Thread Rating:
  • 0 Vote(s) - 0 Average
  • 1
  • 2
  • 3
  • 4
  • 5
THINGS TO KNOW ABOUT DAMASCUS STEEL
11 October 2018, 11:43,
#1
THINGS TO KNOW ABOUT DAMASCUS STEEL
If you want to know about Damascus steel and what can be made out of it then this article is right for you, learn a thing or two, enjoy https://swordsswords.com/blog/things-to-...cus-steel/
Reply
11 October 2018, 21:23,
#2
RE: THINGS TO KNOW ABOUT DAMASCUS STEEL
I would much prefer Swedish Sandvik 12C27 steel, which was vacuum melted, argon-oxygen decarburized and ladle refined and not pounded by a Neanderthal with his hammer to disperse impurities throughout the structure.

We have advanced a long ways in metallurgy since the Middle Ages and I would advise no one to pay good money for an artsy fartsy, but INFERIOR product.

73 de KE4SKY
In
"Almost Heaven" West Virginia
USA
Reply
11 October 2018, 23:29,
#3
RE: THINGS TO KNOW ABOUT DAMASCUS STEEL
Yes Charles steel making technology has really come on over the years.

New alloys are being developed that produce blades that hold a better edge, keeping sharp for longer and are more flexible and thus not brittle. There are also better ways of heat treatment with temperature controlled furnaces.

But there are some good videos on youtube of knife/sword making by some fine craftsmen that are a pleasure to watch, though often these are more decorative than practical, and would be too expensive for every day use.

Most of our best knives are Finnish hunting knives bought from a local gun shop in the late 80s and are still razor sharp, we also have some blades i made from EN45 silicon manganese spring steel, even these are better than most middle ages blades would be.
Reply
12 October 2018, 01:30,
#4
RE: THINGS TO KNOW ABOUT DAMASCUS STEEL
A $20 Mora or Boker is the full equal, if anything superior to, the knives carried by explorers, mountain men and soldiers who conquered North America in the 18th and 19th Century.

People confuse knives as semi-jewelry items rather than as sturdy, but expendable tools.

I once had a custom Loveless chute knife, which was a costly absurdity, which was used an an expedient piton to hoist a stokes litter up a cliff to evac my wounded buddy, who lived.

Telling the story to our parachute rigger, he had be sign a receipt for a carton of ten Ontario aircrew survival knives and said, "quit whining", next time you won't take a custom blade on a mission.


Attached Files Thumbnail(s)
   

73 de KE4SKY
In
"Almost Heaven" West Virginia
USA
Reply
12 October 2018, 08:29,
#5
RE: THINGS TO KNOW ABOUT DAMASCUS STEEL
Pakistan has a rich history of knife making .As does India. As a tool
though I’d struggle to think of a worse steel for a dependable knife than one of those cheap Pakistani “Damascus” knives . An unknown mix of materials with variable to non existent heat treating, poor edge retention and very prone to rust .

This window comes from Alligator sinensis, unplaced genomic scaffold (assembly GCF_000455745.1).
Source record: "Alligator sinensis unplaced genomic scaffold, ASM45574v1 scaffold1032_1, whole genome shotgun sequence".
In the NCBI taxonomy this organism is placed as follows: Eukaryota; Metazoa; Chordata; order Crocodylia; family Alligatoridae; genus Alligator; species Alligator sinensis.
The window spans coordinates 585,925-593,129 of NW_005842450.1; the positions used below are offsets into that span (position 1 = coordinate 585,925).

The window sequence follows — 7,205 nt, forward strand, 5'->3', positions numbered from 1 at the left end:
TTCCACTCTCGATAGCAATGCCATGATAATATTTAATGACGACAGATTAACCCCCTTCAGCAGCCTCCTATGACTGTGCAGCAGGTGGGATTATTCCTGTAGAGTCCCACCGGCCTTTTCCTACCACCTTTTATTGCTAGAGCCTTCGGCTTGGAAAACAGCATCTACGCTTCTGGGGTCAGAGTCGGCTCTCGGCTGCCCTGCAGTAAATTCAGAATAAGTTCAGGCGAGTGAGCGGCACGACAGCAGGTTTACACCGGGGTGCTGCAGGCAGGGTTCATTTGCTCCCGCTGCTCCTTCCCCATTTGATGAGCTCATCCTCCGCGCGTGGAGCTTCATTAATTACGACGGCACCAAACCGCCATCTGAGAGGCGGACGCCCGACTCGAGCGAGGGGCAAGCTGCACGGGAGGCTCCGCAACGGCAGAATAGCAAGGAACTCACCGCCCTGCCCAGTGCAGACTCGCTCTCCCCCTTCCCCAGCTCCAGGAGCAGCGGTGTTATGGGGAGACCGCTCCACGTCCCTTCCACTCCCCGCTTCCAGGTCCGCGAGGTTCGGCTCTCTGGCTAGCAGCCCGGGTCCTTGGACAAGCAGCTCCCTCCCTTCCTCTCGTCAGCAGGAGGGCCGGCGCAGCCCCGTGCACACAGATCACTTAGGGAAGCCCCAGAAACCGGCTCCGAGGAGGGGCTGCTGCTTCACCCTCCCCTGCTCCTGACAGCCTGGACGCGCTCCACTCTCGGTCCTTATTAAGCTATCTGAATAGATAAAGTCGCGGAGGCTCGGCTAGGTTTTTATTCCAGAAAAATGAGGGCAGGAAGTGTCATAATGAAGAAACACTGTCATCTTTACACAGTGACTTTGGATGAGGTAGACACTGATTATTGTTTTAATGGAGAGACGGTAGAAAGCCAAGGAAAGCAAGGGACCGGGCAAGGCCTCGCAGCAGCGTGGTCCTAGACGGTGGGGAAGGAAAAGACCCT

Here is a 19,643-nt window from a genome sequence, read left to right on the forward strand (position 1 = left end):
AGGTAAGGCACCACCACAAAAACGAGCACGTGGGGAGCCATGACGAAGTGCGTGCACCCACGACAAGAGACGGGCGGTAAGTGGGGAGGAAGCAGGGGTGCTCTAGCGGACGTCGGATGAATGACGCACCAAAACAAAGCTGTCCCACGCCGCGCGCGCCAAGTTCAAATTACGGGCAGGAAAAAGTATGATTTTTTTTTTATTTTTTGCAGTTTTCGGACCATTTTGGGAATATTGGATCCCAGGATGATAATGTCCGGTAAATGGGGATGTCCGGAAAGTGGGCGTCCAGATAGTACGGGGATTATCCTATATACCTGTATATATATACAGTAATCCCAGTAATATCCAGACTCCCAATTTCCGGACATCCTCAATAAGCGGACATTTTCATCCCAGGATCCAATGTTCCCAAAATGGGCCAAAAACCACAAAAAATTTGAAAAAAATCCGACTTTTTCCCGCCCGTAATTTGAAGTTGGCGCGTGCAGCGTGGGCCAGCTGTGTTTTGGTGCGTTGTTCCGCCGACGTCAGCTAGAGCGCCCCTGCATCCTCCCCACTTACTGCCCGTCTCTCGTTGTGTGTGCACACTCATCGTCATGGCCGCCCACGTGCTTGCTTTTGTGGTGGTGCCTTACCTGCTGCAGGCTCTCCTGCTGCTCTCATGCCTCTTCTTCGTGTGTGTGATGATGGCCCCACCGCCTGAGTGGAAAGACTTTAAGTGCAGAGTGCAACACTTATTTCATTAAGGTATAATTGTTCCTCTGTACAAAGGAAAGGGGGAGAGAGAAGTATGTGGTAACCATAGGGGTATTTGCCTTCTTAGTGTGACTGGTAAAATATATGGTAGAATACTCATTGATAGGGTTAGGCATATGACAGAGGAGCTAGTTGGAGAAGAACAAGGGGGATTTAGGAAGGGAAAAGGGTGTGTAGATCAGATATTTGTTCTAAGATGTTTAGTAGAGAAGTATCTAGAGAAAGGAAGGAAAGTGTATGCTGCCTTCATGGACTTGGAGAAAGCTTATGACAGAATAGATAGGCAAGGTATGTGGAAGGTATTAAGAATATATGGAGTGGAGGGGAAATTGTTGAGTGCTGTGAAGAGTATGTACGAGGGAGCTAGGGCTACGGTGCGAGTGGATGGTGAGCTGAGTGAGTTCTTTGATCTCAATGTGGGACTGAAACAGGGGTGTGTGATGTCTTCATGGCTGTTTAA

As Charles stated a Mora would be a vastly better choice .
You can get extremely well made pattern welded knives, but you’ll pay for that and they offer no benefits to a modern steel . And yes I do appreciate the beauty of a well crafted Damascus or patten welded knife or sword. Especially from the migration era .
Also Billy I’m tired of you touting sh** products from your store .
Reply
12 October 2018, 18:43,
#6
RE: THINGS TO KNOW ABOUT DAMASCUS STEEL
I do not think Bill02 is really there,

I suspect that he is an autobot posting to any unfiltered website on the internet.

Charles, I have read the inventories of trade goods for both the American Fur Company and the Hudson's Bay Company and has always amazed at the quantity of knives they shipped to the posts on the frontier.

It was not unusual to see invoices for several crates of "common knives, 100 dozen, no handles" going to single trade stations.

They were packed without handles in wooden crates coated with oil. You open the big wooden box and see 1200 neatly paced blades all lined up in rows.

I have often thought that they were probably given as gifts, boot on a good trade. I now that the U.S. government trade factories gave small blades away as favors. Those blades were about 3" long and shaped like an SAK main blade. They had a narrow "push tang" so they could be plugged into anything looking like a handle.

Of course the Mora, the Ontario made Marine K-bar, the Pilot Survival knife, all of the famed Old Hickory butcher knives (also made by Ontario), and the Old Forge butcher knives made by the Case company, are all forged from 1095 steel.

What does that mean for us? Realistically it means that if we are ever in a serious social situation when we grab a well chosen knife from the kitchen counter it can be of the same strength, quality, and capability as many of the excellent combat blades on the market for the past 75 years.

But then again, when you have access to a forge you use some strange stuff for blades. The knife I have used most for "bushcrafting" is a blade I forged from a horse drawn hay rake tine. It has an antler handle and has been a loyal companion for decades when I was spending more time under canvas than under a real roof.
Reply
12 October 2018, 20:23,
#7
RE: THINGS TO KNOW ABOUT DAMASCUS STEEL
Indeed, probably the last 125 years!

73 de KE4SKY
In
"Almost Heaven" West Virginia
USA
Reply


Forum Jump:


Users browsing this thread: 1 Guest(s)